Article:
New COVID detection technique is faster and more accurate

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With new cases, hospitalizations, and mortality rates holding steady in many parts of the world, researchers have developed a faster, more accurate detection technique for COVID-19.

A new study in Advanced Materials Interface describes the rapid diagnostic test for SARS-CoV-2 detection and quantification directly from human nasopharyngeal swabs using surface-enhanced Raman spectroscopy and deep learning algorithms.

The overall process for the test is comparable to the results from polymerase chain reaction (PCR), for COVID-19 and other respiratory virus infection diagnosis tests, using a simple procedure requiring less than 15 minutes.

“The new technique has several advantages over current methods, including speed, accuracy, and the quantification of viral load beyond simply ‘positive or negative,'” says Yiping Zhao, research professor in the department of physics and astronomy at the University of Georgia.

“This method is easy to adapt to multiplex detection, able to be generalized to predict both virus variant species and concentrations simultaneously for a panel of viruses.”

Unlike the PCR test, which requires specific labels and probes for target amplification and detection, the SERS-based method does not require any labels.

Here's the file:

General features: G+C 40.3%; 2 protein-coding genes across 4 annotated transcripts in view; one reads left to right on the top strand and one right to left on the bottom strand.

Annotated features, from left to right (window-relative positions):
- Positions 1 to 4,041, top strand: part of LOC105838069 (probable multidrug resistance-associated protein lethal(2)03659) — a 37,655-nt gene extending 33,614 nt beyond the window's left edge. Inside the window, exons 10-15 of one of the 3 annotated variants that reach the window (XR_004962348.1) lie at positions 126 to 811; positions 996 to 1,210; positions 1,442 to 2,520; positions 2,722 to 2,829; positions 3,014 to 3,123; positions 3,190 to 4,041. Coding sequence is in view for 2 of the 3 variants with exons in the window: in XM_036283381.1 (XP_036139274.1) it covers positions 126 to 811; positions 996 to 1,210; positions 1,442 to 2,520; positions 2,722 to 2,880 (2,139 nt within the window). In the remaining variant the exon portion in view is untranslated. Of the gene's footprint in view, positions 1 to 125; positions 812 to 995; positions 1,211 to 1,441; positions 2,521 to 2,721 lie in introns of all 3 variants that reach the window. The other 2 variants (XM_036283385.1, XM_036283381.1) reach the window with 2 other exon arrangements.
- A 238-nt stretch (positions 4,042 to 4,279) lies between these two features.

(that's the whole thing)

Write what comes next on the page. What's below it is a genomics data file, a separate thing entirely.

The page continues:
This simplifies the diagnostic process, reduces costs, and eliminates the risk of false positives or negatives due to labeling errors, the researchers say.

The SERS-based capability to quantify the viral load for positives directly from clinical specimens is valuable for monitoring disease progression, assessing treatment efficacy, and making informed clinical decisions.

“The methodology is validated using actual clinical specimens, demonstrating its effectiveness in real-world scenarios,” says Yanjun Yang, a postdoctoral researcher and coauthor who recently interviewed over 40 health care professionals about the use of rapid diagnostics. “This real-world applicability is essential for point-of-care diagnostics, especially in resource-limited settings or during outbreaks.”

Currently, the new method is designed for diagnostic laboratories to facilitate large-scale screenings for patient infections, as indicated by the price of instruments. While COVID-19 self-test kits offer convenience and accessibility, they also come with several disadvantages that could eventually be replaced by Raman instruments.

“If the price becomes affordable for individuals through large-scale production, a ‘car key’ size Raman instrument would facilitate widespread adoption,” Yang says.

“Furthermore, if this device integrates with our database, which contains a variety of virus SERS spectra including a panel of respiratory viruses (COVID-19, flu, RSV, etc.) as well as their mutations or variants, it could become a powerful self-testing tool.”

Source: University of Georgia